Across the African continent, cross-border payments are slow, costly and highly fragmented.

As a result of that tripartite challenge, “there might be 16 to 18 hubs for a payment to reach the last mile in some countries,” Jess Anuna, founder and CEO of Nigeria-based tech firm Klasha, told PYMNTS in an interview.

The lack of eCommerce payment infrastructure also poses a problem not just for global retailers who are unable to accept payments in African currencies and local money methods, but the millions of African consumers in search of a frictionless access to global goods and services using African payments methods.

That two-sided dilemma is what Klasha is looking to solve by building the necessary technology infrastructure to facilitate cross-border commerce in Africa.

Part of its goal, Anuna explained, is to allow international merchants, including business-to-business (B2B) wholesalers and retailers, to seamlessly scale on the continent through an application programming interface (API) and access the millions of consumers who want to patronize their products, but are unable to do so.

African or international matches can sign up for Klasha business account and create a payment link, then send that link on WhatsApp or WeChat or email or Instagram [direct message],” she said. “Consumers in Africa can pay via that link in African currencies and money methods, and then we pay the merchant out in hard G20 currencies [such as] dollars, pounds, Indian rupees or Chinese yen.”


Cross-Border Solutions Lacking

Nonetheless, it hasn’t been all smooth sailing.

Currently, only 22% of banks across the region offer cross-border solutions and “there aren’t a lot of banks that have the infrastructure to be able to pay out to the 130-plus countries that we currently pay out to at the moment,” Anuna pointed out.

So, for businesses like Klasha that collect payments in African currencies and pay out to G20 currencies, sourcing liquidity against the African currencies that they receive can be an uphill battle.

As a solution, the firm is pinning its hopes on a solid treasury management system to be able to predict the volume that merchants and customers will need to transact on a weekly or monthly basis.

But then there’s the long processing times that they have to deal with on a regular basis. “Certainty of speed has been quite difficult to ascertain, [especially] given the number of stops along the value chain. A bank might say two to three days, but it might end up being 14 days. That’s [also] been quite difficult for us to hedge against,” she noted.

That, and handling the complex processes around anti-money laundering (AML) and meeting compliance requirements, sanction screenings and confirmation of payees, are other issues that cause friction in the day-to-day running of business operations, Anuna added.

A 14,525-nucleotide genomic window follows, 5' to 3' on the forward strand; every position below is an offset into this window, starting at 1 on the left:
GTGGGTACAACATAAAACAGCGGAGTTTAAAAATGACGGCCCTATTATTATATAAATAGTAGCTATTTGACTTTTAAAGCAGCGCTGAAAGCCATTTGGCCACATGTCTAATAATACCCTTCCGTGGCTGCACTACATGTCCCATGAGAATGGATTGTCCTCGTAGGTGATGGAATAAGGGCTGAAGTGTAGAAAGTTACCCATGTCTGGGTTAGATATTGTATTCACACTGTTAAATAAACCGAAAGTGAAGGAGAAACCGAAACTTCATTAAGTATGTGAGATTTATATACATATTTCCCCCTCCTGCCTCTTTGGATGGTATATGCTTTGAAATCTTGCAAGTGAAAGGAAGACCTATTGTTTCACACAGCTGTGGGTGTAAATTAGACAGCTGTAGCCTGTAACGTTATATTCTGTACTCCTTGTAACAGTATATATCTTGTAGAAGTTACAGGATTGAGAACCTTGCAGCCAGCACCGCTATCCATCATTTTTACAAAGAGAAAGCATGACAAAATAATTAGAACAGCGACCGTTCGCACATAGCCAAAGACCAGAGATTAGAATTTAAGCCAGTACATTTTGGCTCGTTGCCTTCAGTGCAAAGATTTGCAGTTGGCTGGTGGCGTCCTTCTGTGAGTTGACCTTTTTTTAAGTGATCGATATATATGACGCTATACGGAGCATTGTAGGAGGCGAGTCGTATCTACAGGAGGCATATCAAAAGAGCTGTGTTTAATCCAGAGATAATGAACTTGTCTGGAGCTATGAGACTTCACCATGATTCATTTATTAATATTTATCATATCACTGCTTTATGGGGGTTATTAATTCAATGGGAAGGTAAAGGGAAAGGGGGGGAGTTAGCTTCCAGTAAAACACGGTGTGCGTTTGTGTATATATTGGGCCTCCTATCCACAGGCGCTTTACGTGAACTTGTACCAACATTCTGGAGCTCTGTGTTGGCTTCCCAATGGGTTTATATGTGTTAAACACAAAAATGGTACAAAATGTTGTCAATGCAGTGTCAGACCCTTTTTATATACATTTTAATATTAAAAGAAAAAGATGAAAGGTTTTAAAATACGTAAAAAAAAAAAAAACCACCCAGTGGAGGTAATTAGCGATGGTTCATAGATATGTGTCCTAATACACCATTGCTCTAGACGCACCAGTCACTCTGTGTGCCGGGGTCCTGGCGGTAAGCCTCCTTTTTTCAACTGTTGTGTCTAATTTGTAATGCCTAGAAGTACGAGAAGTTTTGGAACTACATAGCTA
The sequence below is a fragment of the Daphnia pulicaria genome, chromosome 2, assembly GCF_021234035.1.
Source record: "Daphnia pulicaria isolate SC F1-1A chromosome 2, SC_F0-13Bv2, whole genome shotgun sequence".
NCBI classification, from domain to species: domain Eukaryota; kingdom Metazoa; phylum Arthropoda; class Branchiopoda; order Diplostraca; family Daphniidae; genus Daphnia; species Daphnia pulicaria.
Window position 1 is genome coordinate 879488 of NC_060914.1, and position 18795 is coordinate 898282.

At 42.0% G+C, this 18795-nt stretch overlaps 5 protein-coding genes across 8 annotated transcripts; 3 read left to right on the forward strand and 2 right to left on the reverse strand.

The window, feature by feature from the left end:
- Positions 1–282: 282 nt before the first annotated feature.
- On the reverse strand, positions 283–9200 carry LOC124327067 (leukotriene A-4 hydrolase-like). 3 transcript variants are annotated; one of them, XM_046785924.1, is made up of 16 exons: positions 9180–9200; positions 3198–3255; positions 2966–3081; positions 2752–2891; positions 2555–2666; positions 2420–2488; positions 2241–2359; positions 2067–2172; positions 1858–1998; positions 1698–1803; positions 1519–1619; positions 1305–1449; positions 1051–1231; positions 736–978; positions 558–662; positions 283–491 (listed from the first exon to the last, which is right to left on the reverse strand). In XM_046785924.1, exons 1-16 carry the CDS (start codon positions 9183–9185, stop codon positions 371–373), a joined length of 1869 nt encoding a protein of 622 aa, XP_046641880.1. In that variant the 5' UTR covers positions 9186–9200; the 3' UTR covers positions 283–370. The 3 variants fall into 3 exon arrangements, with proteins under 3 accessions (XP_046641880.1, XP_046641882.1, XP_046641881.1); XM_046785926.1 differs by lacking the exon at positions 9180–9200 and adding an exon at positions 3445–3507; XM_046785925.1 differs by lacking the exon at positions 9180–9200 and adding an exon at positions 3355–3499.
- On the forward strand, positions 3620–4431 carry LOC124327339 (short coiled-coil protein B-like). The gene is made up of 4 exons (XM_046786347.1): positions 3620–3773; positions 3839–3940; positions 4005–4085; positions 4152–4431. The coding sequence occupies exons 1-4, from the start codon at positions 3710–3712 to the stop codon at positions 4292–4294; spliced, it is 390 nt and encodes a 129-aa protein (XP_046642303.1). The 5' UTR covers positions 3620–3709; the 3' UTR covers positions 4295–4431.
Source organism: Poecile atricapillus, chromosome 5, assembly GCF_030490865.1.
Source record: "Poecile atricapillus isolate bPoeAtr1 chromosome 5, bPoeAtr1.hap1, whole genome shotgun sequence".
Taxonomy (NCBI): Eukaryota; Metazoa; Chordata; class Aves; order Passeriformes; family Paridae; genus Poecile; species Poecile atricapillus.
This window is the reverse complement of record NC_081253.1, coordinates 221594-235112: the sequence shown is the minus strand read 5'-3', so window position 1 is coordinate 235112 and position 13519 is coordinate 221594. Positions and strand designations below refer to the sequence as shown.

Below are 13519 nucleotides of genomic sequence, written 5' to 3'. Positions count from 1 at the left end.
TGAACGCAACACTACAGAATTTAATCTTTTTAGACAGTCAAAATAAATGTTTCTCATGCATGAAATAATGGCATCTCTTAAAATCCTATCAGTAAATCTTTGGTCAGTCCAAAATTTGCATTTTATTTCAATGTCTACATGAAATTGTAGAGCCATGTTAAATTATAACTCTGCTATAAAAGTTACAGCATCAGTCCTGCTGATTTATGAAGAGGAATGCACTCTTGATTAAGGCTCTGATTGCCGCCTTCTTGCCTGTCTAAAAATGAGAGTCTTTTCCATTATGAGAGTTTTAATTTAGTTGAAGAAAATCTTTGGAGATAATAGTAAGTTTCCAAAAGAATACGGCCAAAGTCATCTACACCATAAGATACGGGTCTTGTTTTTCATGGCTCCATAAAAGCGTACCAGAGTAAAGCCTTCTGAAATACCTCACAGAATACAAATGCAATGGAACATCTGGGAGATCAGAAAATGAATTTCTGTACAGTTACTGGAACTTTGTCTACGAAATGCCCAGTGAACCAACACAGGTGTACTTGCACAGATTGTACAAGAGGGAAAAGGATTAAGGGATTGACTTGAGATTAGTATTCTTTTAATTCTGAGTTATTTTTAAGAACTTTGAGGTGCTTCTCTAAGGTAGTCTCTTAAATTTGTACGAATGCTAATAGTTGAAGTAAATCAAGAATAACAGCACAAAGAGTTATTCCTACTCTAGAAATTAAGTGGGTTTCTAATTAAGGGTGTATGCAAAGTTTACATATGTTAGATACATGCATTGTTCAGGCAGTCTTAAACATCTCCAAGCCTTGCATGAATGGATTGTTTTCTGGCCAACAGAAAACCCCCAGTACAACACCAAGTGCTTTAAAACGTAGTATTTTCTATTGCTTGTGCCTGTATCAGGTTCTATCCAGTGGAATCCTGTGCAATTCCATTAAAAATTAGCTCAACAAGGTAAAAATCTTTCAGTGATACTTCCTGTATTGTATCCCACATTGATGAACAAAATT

Frictionless End-to-End Payment Experience 

On the brighter side, she pointed to the increased investment in digital disruption in international fund transfer and instant payment infrastructure as indications that progress is being made in the cross-border money movement space.

One such improvement is the much-needed reduction in cross-border payment costs and intermediaries. “If I’m sending money to Southeast Asia, there’s typically 16 to 18 payment hubs that we have to get through, but we’ve seen that whittled down to four to six at times,” she said.

For Klasha, it’s also about ensuring that they can deliver a seamless customer experience by leveraging embedded financing and integrated payment systems to reduce the last-mile delivery time for their clients.

“Typically, what we found is that a lot of flags get raised after the payment has been triggered and [sometimes there are] documents that need to be submitted that weren’t communicated to us beforehand,” Anuna said, adding that streamlining that end-to-end last-mile delivery is a challenge that many startups like Klasha are tackling head on.

Finally, ensuring secure payments and innovation around more seamless know-your-customer (KYC) verification has been gaining traction around the continent as more FinTechs come onto the scene and cross-border payments become more crucial to accessing the global economy.

Overall, providing a seamless and frictionless cross-border end-to-end payment experience for B2B and B2C merchants selling into Africa will be the key to ensuring that African consumers are not deprived of their share of the global eCommerce pie.

“We want Africans to remain globally competitive and by that, we need to give them access to global goods and services without friction [to ensure they] remain competitive with their peers [in other regions],” Anuna said

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